A beta reader is to a book as a test pilot is to a planes.
Beta readers help identify any pre-production flaws in the machine and so aid the development of a much better end product.
Beta reading is a process much loved by indie authors who have discovered it. But many still don’t realise the advantages that can be gained both from having their own manuscripts beta read, or from being a beta reader for other authors.
British psychological thriller writer Jo Ullah explains how her passion for beta reading grew from her own experience of having her debut novel beta read, and how she’s now become a keen beta reader for fellow writers.
When I finished my first novel all I really wanted was someone to read it.
I needed a reader, or preferably readers, to tell me where it worked and – more importantly – where it didn’t.
As writers, we all like the sound of our own voices. We just love (and sometimes hate) what we’ve written, otherwise we wouldn’t do it, would we? Whatever we feel about our writing it is undeniably passion. For that very reason, it’s hard for an individual to see when their writing just isn’t working for the reader.
That’s where beta readers come in.
I was very lucky and persuaded several people to beta read my manuscript. I was even luckier that some of those people were prepared to give me tough love and express just what wasn’t working for them. During this time, I started beta reading other people’s manuscripts, this is what I have found.
Different Ways to View and Work on Someone’s Manuscript
Get a hard copy and write on it with pen or pencil to return to them when completed.
- Download it as a Word doc on your computer, directly highlighting the text and adding in comments as you go. I have found it easier to divide this into two, giving interim feedback at the midway point and then writing up my overall impression on completion.
- Via Google docs. I’m currently beta reading for someone via Google doc.
There are pros and const to each. On the computer, I can use the built-in docs tools to highlight text and leave comments, but if in Google docs, the document is shared, so I can see what other beta readers have remarked on. . Personally I would prefer to be recording my own reactions to the writing without being influenced by someone else’s views. Also the author will need to know how many beta readers see a complication with or feel confused about how a particular area was written. Unless an author’s beta readers write ‘me too’ next to a comment how will they know this is a shared insight?
How to Be a Beta Reader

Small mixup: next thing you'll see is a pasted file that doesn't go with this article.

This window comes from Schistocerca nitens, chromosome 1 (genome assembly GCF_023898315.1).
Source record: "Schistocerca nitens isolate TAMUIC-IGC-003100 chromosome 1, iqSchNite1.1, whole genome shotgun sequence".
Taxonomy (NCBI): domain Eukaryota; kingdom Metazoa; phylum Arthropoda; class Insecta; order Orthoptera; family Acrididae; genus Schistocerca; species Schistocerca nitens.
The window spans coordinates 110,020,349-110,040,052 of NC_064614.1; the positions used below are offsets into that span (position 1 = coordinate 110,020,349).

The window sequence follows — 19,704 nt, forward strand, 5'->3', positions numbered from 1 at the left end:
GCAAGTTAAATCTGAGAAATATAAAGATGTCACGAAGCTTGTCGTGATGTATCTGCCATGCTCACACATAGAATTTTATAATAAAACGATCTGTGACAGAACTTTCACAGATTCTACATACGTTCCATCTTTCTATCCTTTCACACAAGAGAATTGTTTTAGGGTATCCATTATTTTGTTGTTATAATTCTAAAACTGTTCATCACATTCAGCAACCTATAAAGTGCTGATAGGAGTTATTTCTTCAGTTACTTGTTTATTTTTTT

- Constructive criticism
I expect you have all heard the Yeats quote ‘tread softly because you tread on my dreams’. This is a good thought to keep in your head while beta reading. Say it like it is, but do it politely.
Try to balance some good with the bad. Find something you found particularly wonderful about the writing to balance things that didn’t work for you. Everyone needs a bit of stick/carrot balance.
Keep notes as you go along regarding the story arc, or other larger impressions that don’t translate as a margin comment, or you may find you have forgotten some of these thoughts as you get further into the narrative.
Some people advocate only beta reading in your genre. Personally I have read inside and outside of my genre. I find that interesting prose works in any category.
Read the manuscript regularly so as not to lose the flow of the narrative. Set aside an hour a day if you can.
If possible, give interim feedback, or at least the occasional nod that you are still reading their MS. It’s hard, as an author, waiting for feedback.
Why I Like Being a Beta Reader
I believe that beta reading is helping me become a better writer.
I have learnt so much from reading others’ writing – from the common mistakes we all make, to some lovely writing ideas and techniques.I also enjoy seeing the creative process in its raw state.
Reading other genres teaches me about their mechanics to some extent, and helping others should make it easier to find beta readers for my own books.
Where to Find Work to Beta Read
- If you’re an ALLi member, requests for beta readers on our members-only Facebook forum
- Word of mouth with your writing friends
- Facebook groups
I recently joined a Facebook group called BetaReader Connect in which authors post up requests for readers. I put the question regarding IP protection to Jonas Frid, who created and moderates the group. Boiling down his answer, he feels that most authors are too consumed with their own work to steal the work of others, and the very fact of sharing your manuscript with others gives you a group people who can provide proof of ownership. Jonas is also the founder of www.betareader.io, a system for authors and beta readers, a system that allows authors to share their work securely and see their beta readers progress through it in real time. It’s still in its early prototype form but worth a look.
I have also signed up on the mailing list of www.betabooks.co with a view to finding beta readers (in return for a fee) for my next novel. I haven’t applied to beta (or ARC) read for them yet, but I most likely will do.
OVER TO YOU What has been your experience of beta reading, either as an author or as a reader? Do you have top tips or cautionary tales to add to Jo’s post? Join the conversation!#Indieauthors - here's how to become a better #writer by being a #betareader: read @JoUllah's case study of her own experience as both author and reader Click To Tweet
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